International argues that the district court erred in granting Commercial's motion for summary judgment because it should have determined that Dr. Pardo suffered bodily injury on the date that he was first "exposed" to Mono-Lok. To support its position, International refers this court to three cases in which the plaintiffs' bodily injury was caused by their first exposure to asbestos. Keene Corp. v. Insurance Co. of N. Am., 667 F.2d 1034 (D.C.Cir.1981), cert. denied, 455 U.S. 1007 (1982); Porter v. American Optical Corp., 641 F.2d 1128 (5th Cir.), cert. denied, 454 U.S. 1109 (1981); and Insurance Co. of N. Am. v. Forty-Eight Insulations, Inc., 633 F.2d 1212, 1218-19 (6th Cir.1980), clarified in part, 657 F.2d 814 (6th Cir.), cert. denied, 454 U.S. 1109 (1981) ("Forty-Eight "). In each of these cases the courts held that the expert testimony demonstrated that bodily injury results from an initial exposure to asbestos. Keene Corp., 667 F.2d at 1046; Porter, 641 F.2d at 1145; Forty-Eight, 633 F.2d at 1218-19. International's reliance on these cases is misplaced. As discussed above, International failed to demonstrate that Dr. Pardo's first contact with or exposure to Mono-Lok occurred during the effective dates of Commercial's policy. Further, International failed to rebut Dr. Parker's expert opinion that bodily injury does not occur until there is a repeat contact with an allergen such as Mono-Lok. The asbestos exposure cases have no application to the question presented on this matter.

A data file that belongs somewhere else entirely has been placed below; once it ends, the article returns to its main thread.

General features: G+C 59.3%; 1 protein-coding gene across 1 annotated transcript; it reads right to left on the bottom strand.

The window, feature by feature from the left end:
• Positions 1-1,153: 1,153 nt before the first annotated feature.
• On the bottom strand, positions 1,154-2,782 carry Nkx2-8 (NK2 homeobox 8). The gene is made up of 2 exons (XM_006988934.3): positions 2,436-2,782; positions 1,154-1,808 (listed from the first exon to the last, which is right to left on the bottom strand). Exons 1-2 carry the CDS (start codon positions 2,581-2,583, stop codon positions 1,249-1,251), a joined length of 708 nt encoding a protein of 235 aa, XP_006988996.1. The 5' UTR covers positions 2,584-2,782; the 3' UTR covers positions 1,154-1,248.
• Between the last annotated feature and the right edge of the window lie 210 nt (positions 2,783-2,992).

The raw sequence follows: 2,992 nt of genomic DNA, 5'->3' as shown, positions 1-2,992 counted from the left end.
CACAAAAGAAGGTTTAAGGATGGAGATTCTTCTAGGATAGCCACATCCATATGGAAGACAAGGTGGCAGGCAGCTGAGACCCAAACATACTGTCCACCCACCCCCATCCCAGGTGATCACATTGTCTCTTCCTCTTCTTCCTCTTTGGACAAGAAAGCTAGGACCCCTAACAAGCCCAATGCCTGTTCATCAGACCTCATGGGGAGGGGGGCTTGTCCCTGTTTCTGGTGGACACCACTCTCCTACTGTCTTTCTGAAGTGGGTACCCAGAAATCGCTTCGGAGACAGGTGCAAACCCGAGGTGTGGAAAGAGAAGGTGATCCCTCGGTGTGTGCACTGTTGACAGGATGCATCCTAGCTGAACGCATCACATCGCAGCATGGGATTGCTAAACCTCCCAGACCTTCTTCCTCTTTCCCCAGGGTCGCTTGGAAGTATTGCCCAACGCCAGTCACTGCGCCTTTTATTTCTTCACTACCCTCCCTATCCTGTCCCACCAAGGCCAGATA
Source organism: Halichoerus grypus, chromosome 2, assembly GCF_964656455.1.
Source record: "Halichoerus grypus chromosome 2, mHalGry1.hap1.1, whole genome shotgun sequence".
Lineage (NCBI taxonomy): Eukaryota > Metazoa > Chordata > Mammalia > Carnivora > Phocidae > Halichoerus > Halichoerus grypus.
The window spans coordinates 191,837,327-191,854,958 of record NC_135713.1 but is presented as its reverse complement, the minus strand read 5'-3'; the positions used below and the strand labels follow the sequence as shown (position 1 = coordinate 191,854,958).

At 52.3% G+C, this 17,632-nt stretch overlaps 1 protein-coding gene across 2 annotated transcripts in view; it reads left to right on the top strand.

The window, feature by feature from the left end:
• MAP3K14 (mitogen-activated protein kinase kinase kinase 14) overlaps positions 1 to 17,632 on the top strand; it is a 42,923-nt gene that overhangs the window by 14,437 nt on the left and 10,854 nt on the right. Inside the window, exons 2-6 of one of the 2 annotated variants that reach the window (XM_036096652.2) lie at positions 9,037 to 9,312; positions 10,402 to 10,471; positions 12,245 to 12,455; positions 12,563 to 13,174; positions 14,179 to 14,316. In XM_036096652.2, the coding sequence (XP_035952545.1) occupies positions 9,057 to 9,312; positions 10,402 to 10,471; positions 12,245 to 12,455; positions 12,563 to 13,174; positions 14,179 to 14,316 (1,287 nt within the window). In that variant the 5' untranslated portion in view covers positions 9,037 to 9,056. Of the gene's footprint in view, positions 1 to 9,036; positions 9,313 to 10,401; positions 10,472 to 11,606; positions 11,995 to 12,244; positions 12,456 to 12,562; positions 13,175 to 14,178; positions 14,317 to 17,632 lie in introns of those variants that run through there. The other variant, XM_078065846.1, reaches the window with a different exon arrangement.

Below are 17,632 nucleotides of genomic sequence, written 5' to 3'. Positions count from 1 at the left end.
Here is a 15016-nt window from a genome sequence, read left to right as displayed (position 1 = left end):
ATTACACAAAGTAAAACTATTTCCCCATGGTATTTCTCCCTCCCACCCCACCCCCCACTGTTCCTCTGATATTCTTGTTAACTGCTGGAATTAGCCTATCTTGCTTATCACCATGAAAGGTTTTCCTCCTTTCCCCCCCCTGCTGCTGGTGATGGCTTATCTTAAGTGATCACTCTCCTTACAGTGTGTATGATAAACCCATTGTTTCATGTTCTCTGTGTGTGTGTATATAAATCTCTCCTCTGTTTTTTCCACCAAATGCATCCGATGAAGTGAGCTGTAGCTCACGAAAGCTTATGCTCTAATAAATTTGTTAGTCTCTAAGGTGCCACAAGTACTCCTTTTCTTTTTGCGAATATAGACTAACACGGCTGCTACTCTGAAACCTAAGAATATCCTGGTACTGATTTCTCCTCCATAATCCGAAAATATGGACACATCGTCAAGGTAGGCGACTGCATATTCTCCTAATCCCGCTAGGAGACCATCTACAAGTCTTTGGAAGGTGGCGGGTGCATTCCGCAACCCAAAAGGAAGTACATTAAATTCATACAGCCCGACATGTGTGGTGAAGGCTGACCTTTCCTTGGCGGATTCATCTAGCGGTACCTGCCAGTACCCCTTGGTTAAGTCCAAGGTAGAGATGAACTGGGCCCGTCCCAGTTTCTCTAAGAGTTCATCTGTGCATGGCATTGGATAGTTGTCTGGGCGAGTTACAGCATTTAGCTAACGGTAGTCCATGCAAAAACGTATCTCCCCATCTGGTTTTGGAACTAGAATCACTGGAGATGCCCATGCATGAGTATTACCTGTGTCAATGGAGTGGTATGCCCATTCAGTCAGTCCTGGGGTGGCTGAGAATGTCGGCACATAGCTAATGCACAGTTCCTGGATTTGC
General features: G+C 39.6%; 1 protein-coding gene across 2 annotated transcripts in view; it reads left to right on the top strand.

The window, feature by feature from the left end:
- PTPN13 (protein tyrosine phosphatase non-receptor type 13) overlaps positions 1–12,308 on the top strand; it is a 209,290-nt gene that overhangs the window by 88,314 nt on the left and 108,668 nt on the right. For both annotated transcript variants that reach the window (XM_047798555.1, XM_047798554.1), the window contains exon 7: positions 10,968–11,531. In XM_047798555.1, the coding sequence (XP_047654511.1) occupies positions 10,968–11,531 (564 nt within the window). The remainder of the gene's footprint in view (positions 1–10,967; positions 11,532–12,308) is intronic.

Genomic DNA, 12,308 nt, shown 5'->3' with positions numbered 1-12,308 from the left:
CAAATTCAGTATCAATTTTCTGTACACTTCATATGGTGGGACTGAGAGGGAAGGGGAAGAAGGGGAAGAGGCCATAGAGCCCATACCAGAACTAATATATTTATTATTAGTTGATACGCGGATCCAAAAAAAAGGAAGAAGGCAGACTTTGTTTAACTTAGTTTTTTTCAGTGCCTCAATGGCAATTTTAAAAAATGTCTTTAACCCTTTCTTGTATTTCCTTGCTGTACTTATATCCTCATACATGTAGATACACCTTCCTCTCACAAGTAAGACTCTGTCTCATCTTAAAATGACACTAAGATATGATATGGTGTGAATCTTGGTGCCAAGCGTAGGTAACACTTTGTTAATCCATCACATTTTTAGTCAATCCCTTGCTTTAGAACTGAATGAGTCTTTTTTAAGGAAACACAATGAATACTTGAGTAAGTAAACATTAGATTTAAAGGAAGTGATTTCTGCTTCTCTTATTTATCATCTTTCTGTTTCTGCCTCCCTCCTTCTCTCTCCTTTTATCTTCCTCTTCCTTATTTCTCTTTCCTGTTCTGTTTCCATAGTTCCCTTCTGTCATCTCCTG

D.

56